Exercise 1: What i call diaganol raise. This is between lateral and front raise. Make sure you turn your thumbs up a little. Find a load you can hold at shoulder level for 20s.
    Exercise 2: What I call snatch raise. This is like a rear delt fly, but you are going to push the weight towards your waist, and have your hands spaced about the same as snatch grip. Make you you are pushing the scapula down, don't shrug up. Find a load you can hold at waist level while bent over for 20s.
    [/U]
    Exercise 1 won't target the infraspinatus very well, as the infraspinatus is mainly an external rotator. While your shoulder will externally rotate if you keep it thumbs up in scaption (which is the motion you're describing) it's going to be a secondary thing. Exercise 2 is a similar issue, assuming if I understand the exercise correctly. It will mainly target your shoulder adductors.

    Both of those exercises will provide benefits in the sense of overall shoulder/glenohumeral shoulder stability, which can potentially help your shoulder pain. It just won't directly target the muscle/tendon involved.
    Last edited by SilverStar; 09-08-2019 at 08:25 PM.

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    Quote Originally Posted by SilverStar View Post
    Exercise 1 won't target the infraspinatus very well, as the infraspinatus is mainly an external rotator. While your shoulder will externally rotate if you keep it thumbs up in scaption (which is the motion you're describing) it's going to be a secondary thing. Exercise 2 is a similar issue, assuming if I understand the exercise correctly. It will mainly target your shoulder adductors.

    Both of those exercises will provide benefits in the sense of overall shoulder/glenohumeral shoulder stability, which can potentially help your shoulder pain. It just won't directly target the muscle/tendon involved.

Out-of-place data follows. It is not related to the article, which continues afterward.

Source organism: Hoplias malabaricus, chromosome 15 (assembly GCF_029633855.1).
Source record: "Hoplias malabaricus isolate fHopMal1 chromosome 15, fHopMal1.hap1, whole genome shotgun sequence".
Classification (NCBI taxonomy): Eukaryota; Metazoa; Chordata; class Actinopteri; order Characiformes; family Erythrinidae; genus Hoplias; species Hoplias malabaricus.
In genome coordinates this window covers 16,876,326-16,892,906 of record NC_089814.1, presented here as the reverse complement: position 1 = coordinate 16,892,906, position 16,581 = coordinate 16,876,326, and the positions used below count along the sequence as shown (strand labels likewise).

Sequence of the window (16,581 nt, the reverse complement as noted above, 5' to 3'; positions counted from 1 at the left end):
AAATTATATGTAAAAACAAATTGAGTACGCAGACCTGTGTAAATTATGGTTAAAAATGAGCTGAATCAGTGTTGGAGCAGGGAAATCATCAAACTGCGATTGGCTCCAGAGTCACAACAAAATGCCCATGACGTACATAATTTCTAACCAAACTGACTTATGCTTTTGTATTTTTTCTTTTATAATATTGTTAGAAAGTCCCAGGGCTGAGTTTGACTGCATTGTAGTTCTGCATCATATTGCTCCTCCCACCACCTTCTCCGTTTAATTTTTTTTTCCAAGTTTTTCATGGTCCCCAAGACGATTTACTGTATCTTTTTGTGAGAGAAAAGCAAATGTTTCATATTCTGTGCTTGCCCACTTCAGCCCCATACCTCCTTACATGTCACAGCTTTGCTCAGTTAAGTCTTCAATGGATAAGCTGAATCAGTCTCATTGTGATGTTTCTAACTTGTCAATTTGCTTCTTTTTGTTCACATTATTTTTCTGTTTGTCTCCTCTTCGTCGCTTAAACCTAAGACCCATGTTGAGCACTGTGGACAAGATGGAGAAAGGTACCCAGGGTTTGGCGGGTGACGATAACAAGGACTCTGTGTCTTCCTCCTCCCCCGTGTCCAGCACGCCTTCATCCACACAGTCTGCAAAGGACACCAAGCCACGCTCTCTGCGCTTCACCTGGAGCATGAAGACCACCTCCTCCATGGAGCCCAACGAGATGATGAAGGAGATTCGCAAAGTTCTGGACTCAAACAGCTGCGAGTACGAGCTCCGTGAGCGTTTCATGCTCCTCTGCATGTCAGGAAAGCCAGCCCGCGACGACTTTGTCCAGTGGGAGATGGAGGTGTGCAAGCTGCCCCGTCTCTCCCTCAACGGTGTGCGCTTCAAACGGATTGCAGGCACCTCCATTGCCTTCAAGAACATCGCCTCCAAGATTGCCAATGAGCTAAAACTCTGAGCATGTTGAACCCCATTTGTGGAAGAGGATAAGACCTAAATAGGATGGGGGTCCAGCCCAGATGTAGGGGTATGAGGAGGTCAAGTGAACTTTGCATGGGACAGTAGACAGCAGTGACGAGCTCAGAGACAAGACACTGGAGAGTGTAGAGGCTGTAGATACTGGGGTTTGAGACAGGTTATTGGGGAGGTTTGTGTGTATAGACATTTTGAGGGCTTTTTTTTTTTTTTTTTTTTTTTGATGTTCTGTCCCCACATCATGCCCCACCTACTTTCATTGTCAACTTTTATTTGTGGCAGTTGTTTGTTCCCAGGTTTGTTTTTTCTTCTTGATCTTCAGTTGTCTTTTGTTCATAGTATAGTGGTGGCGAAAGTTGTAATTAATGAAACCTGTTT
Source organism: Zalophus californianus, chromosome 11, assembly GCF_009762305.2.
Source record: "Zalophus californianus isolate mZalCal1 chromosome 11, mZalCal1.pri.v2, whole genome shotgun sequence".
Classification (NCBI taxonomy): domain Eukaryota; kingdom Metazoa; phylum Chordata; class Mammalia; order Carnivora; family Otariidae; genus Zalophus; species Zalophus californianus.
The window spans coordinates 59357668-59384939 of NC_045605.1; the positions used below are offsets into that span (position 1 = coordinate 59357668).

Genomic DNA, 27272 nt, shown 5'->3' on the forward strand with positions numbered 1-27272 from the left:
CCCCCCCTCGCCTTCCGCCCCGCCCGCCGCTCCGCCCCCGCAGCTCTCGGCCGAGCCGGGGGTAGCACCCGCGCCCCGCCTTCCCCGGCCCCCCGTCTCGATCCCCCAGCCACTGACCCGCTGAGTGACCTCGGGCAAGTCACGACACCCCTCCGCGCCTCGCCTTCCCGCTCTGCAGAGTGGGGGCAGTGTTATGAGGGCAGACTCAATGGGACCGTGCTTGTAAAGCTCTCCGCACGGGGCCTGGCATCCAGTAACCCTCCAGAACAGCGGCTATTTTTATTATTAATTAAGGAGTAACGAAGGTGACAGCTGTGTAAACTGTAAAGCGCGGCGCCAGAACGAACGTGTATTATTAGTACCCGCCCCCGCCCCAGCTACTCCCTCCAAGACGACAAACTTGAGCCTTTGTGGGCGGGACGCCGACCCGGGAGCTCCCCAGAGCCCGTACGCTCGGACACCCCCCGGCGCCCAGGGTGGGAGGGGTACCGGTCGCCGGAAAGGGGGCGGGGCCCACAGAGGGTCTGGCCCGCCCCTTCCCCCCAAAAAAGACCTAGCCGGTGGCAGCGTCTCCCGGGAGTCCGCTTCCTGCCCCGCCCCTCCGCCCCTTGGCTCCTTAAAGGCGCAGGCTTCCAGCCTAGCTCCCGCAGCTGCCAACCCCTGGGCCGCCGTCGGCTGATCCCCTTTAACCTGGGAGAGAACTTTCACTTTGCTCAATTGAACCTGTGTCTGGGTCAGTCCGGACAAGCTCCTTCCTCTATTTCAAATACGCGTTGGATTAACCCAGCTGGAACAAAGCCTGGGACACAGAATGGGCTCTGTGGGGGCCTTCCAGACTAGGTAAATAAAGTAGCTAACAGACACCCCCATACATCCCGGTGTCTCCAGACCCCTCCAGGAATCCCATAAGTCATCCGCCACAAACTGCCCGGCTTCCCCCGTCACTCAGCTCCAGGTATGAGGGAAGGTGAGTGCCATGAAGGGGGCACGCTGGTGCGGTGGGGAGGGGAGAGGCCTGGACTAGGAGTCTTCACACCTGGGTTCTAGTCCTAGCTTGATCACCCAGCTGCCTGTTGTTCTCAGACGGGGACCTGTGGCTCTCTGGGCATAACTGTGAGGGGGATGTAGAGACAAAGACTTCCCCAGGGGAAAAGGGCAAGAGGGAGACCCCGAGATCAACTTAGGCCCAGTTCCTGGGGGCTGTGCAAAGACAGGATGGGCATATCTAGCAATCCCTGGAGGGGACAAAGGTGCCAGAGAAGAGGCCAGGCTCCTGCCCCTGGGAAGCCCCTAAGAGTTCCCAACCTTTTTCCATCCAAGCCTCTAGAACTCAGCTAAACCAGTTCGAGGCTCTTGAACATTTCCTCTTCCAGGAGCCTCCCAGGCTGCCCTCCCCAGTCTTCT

Being an isometric exercise, I think all relevant muscles and tendons are under significant tension. Training the muscle is not the goal here. The muscle doesn't have to get stronger for collagen synthesis to be stimulated. After the issues mentioned start clearing up, there could definitely be value in hitting different exercises with isokinetics.

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    Quote Originally Posted by Matt Erdman View Post
    Being an isometric exercise, I think all relevant muscles and tendons are under significant tension. Training the muscle is not the goal here. The muscle doesn't have to get stronger for collagen synthesis to be stimulated. After the issues mentioned start clearing up, there could definitely be value in hitting different exercises with isokinetics.
    I disagree. With the scaption raise, the primary muscle under tension is going to be the supraspinatus, with the other muscles receving secondary loading. For better loading for infraspinatus tendon, exercise 2 would have been appropriate as a stabilizer.

    Nothing I described is for muscle strengthening, it's for tendon loading. Second, isometrics are generally indicated for sub-acute or soon after the initial event. With Jackie's description "for the better part of a year", it sounds chronic. With chronic tendon injuries, eccentrics are generally indicated over isometrics, although it's not wrong to do isometrics, just not likely to be as optimal as doing eccentrics.

    Since Jackie said it was actually the supraspinatus, then the scaption raise would have been correct and appropriate.

    It's also possible I'm misunderstanding exercise 2. The description isn't very clear.

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    Good stuff Erdman. I have had some tendonitis symptoms recently in patella and adductor, and I have been looking into stuff myself more than previously. It is a tricky business that's for sure. The activity/rest balance, the enough stimulus for recovery vs too much and irritating it again, when to push and when not to.

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    Thanks for the information. Would you stop cleans, jerks, etc., even if they don't hurt to perform? What about pulls and squats?

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    Quote Originally Posted by jackie View Post
    Thanks for the information. Would you stop cleans, jerks, etc., even if they don't hurt to perform? What about pulls and squats?
    Yes, I would stop pulls and all that. We are talking about surgery right? Surgery doesn't mean 100% everything is fine you know. Back squats might be ok with a wide grip. Don't do anything risky if you hope for a good report in 4 weeks.